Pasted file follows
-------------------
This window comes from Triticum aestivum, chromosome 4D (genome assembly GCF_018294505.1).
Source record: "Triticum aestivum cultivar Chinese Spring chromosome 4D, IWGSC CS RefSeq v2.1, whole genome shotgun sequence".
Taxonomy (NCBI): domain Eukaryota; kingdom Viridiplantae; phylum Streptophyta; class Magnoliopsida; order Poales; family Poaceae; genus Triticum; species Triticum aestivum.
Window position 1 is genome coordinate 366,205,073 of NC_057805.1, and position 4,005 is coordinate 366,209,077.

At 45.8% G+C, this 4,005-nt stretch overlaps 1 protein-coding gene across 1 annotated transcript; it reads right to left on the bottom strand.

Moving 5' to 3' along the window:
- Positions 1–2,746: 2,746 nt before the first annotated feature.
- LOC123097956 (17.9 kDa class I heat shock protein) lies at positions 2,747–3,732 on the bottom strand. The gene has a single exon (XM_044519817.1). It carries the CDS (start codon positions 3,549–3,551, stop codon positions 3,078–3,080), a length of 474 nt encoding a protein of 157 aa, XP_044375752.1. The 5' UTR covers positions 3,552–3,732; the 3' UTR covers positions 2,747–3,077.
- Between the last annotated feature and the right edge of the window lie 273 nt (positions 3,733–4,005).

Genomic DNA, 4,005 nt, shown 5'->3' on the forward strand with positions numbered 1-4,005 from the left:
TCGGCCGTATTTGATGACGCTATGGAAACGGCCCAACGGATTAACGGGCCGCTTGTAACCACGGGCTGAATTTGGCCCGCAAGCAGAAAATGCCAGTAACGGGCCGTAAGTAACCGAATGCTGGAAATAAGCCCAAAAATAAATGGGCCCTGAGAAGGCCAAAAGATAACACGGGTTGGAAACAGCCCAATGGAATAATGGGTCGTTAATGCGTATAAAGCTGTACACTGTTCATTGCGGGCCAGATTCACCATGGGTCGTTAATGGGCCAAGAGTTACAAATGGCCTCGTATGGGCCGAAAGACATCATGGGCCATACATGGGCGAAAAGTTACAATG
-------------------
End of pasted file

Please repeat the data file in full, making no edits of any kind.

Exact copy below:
This window comes from Triticum aestivum, chromosome 4D (genome assembly GCF_018294505.1).
Source record: "Triticum aestivum cultivar Chinese Spring chromosome 4D, IWGSC CS RefSeq v2.1, whole genome shotgun sequence".
Taxonomy (NCBI): domain Eukaryota; kingdom Viridiplantae; phylum Streptophyta; class Magnoliopsida; order Poales; family Poaceae; genus Triticum; species Triticum aestivum.
Window position 1 is genome coordinate 366,205,073 of NC_057805.1, and position 4,005 is coordinate 366,209,077.

At 45.8% G+C, this 4,005-nt stretch overlaps 1 protein-coding gene across 1 annotated transcript; it reads right to left on the bottom strand.

Moving 5' to 3' along the window:
- Positions 1–2,746: 2,746 nt before the first annotated feature.
- LOC123097956 (17.9 kDa class I heat shock protein) lies at positions 2,747–3,732 on the bottom strand. The gene has a single exon (XM_044519817.1). It carries the CDS (start codon positions 3,549–3,551, stop codon positions 3,078–3,080), a length of 474 nt encoding a protein of 157 aa, XP_044375752.1. The 5' UTR covers positions 3,552–3,732; the 3' UTR covers positions 2,747–3,077.
- Between the last annotated feature and the right edge of the window lie 273 nt (positions 3,733–4,005).

Genomic DNA, 4,005 nt, shown 5'->3' on the forward strand with positions numbered 1-4,005 from the left:
TCGGCCGTATTTGATGACGCTATGGAAACGGCCCAACGGATTAACGGGCCGCTTGTAACCACGGGCTGAATTTGGCCCGCAAGCAGAAAATGCCAGTAACGGGCCGTAAGTAACCGAATGCTGGAAATAAGCCCAAAAATAAATGGGCCCTGAGAAGGCCAAAAGATAACACGGGTTGGAAACAGCCCAATGGAATAATGGGTCGTTAATGCGTATAAAGCTGTACACTGTTCATTGCGGGCCAGATTCACCATGGGTCGTTAATGGGCCAAGAGTTACAAATGGCCTCGTATGGGCCGAAAGACATCATGGGCCATACATGGGCGAAAAGTTACAATG